Some species of bamboo grow to heights of 60-75 feet with canes exceeding six inches in diameter. The canes on many of these species don't taper or produce branches for the bottom 45 feet, providing long, uniform pieces of wood.

Phyllostachys edulis "Moso" grove in California
Benefits of Growing Bamboo
Timber bamboo species are capable of producing high harvest volumes in small areas because the canes grow so quickly. New shoots mature to their maximum height of 70+ feet within 45 days of first emerging from the ground, supported by a vast network of rhizomes which connect all the existing canes in the grove together. The existing canes combine their energy to feed the new shoots, which is what allows them to grow so quickly. Once the new shoots reach their full height, they produce leaves and send their energy to produce new shoots in the following seasons.

Each individual cane is left for five to six years before being harvested. This means that about 1/5 to 1/6 of the standing canes are harvested each year, as this is the number of new shoots produced each season. For many timber species, this can mean up to 1,000 canes harvested every season per acre of growing space.

Comparing Bamboo's Growth to Trees
While bamboo can reach its mature height in 45 days, conifers take up to 50 years to reach the same height. Once a tree is cut, it will take another 50 years before the next generation can be harvested. This means that about 1 out of every 50 trees can be cut each year for a sustainable harvest, compared to 1 out of 5 or 6 with bamboo. Additionally, trees are spaced farther apart than timber bamboos, which create a much denser grove.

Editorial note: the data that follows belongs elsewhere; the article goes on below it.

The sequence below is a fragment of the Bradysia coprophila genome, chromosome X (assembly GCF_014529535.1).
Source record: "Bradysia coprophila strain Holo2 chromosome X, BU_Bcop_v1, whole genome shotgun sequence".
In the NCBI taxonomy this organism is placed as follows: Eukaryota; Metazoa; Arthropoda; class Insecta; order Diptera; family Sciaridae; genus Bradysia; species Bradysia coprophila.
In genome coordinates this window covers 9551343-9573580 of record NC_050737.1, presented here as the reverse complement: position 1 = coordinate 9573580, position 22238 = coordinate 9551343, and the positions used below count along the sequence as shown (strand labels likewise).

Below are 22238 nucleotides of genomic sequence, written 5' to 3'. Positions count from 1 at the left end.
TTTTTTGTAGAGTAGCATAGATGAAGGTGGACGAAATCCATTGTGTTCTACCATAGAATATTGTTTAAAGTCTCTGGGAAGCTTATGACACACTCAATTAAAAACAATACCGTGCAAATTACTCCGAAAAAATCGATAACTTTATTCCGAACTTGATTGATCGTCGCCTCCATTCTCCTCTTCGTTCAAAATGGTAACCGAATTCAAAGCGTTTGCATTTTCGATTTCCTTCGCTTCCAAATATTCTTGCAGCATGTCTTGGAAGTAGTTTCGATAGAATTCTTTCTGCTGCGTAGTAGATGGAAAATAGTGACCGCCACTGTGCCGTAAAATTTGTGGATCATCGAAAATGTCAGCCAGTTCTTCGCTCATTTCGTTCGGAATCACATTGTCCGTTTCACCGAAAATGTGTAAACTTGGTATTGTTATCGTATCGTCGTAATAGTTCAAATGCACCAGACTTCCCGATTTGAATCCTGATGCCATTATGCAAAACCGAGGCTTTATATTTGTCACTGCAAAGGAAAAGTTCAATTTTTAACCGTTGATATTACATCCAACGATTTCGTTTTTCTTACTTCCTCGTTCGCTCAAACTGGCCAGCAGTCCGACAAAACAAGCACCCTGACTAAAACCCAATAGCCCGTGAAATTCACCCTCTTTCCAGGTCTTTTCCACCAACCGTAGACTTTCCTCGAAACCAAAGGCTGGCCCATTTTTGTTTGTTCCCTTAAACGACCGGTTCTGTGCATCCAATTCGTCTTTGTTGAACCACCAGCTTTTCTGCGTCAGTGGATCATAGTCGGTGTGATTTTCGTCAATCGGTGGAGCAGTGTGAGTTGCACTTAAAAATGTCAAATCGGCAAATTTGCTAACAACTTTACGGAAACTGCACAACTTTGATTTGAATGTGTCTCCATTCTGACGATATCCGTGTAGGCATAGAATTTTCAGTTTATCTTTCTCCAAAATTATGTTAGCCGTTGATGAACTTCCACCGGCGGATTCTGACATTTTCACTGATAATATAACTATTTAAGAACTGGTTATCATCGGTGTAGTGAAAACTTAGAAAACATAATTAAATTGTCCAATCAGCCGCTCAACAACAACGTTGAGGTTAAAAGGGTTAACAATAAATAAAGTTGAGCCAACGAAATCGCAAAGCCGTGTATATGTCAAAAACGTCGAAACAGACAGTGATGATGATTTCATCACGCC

Environmental Sustainability
High yield bamboo groves can significantly decrease pressure on native forests by generating an alternative wood supply. Bamboo can be grown on marginal farmland where topsoil is very thin, and therefore not normally competing with food growers for acreage. Additionally, timber bamboo produce large quantities of organic material to rebuild topsoil and the dense rhizome network nearly eliminates erosion even in very steep terrain.

Habitat Creation
At our nursery, we've found that timber bamboos seem to do the best with other plants and trees mixed in. Our groves will include many species of conifers - especially firs and pines - and other plants which are selected for creating a diverse ecosystem. By planting the bamboo groves with a rich diversity of other plants, a large number of wildlife species will be supported within the groves.

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LeBeau Bamboo Nursery       Medford, Oregon       541-499-4992       info@lebeaubamboo.com       Privacy Policy